Friday, October 23, 2009

Non-Sufficient 'Me'-ness

California has this Unclaimed Property Division. I'm sure you all know what that is. You know, the place where you go to find money you didn't know you had? Yeah.

They also have a website, where one can go to see if your name is on the list. I ran my name through the search, and found that I was owed about $400 from a finance company.
I last had any business with said company, HSBC, sometime in 2003, when I paid off a car loan. It looked like maybe I had gone a payment too far, so I applied for return my funds.

This included:
An official request form.
A notarized affidavit claiming that I was who I am.
Any document that contained my name and Social Security Number (like a pay stub, S.S. Card, etc.)
A photo-copy of a government issued photo I.D.

I gathered all this up, and sent it off to the State Controller's office for processing (which was stated that I should allow up to 180 days for anything to happen).

This was on February 7th of this year.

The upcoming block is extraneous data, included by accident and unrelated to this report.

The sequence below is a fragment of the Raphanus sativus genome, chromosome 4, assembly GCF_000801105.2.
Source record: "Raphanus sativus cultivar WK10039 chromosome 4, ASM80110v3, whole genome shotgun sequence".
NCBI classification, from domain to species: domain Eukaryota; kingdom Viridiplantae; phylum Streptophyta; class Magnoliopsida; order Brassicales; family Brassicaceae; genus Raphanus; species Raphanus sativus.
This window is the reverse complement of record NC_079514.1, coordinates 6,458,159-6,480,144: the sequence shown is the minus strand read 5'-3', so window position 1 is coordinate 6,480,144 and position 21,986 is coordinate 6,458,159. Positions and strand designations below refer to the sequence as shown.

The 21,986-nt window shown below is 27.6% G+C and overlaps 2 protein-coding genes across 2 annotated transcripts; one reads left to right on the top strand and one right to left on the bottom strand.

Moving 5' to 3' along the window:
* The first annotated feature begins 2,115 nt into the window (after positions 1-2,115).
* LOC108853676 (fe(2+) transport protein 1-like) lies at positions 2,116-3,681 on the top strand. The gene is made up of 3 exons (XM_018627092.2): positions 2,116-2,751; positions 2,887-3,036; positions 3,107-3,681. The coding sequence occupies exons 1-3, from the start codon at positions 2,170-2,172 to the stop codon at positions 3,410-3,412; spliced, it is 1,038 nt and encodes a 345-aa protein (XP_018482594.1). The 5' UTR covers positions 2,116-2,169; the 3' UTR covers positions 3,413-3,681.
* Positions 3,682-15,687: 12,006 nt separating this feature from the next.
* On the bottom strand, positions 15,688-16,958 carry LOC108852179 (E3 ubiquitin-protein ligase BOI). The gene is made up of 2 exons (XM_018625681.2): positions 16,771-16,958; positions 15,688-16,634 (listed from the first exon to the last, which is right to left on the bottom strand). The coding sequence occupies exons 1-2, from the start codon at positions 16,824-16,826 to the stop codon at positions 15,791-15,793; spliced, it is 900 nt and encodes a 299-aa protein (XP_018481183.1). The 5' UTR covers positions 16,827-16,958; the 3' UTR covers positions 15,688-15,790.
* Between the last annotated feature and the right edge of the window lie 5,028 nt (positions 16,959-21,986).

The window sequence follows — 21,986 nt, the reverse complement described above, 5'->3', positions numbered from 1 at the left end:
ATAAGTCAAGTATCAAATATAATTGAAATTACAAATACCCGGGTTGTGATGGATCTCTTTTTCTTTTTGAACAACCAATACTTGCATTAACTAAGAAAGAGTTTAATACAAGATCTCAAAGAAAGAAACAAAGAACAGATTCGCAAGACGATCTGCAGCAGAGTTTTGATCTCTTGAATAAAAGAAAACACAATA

Last week I received a letter (dated August 3rd, just within the 180 window), denying my claim.

The reason: I must furnish documentation showing that I had an account, or did business with, the company (HSBC) that reported the unclaimed property.

Now I'm pissed off.
The State already knows that funds are owed to 'Me'.
They have advertised that fact publicly on their website.
In response, I have already sufficiently documented my 'me'-ness.
And why isn't the fact that HSBC, who held the funds for 'Me', under my name, before surrendering them to The State in my name proof enough that I had a relationship with them?

California has already been sued, and lost, in the courts over it's rather shady attempts to keep unclaimed assets for itself. The website is a result of one such lawsuit that claimed the State wasn't following the law in attempting to find the proper owners.
(Other suits have been to prevent the State from continuing it's overly aggressive attempts to seize inactive accounts and safe-deposit boxes.)

It looks like I may need to place a phone call to my local politician to see if he can cut some red tape for me.


  1. If you do wind up winning this, do they send you an IOU?

  2. Bunch o tards. Government is not to be trusted, period.

  3. They are going to make it cost you more than $500 to get your $400 and therefore they imagine you'll give up. But they don't know Gino.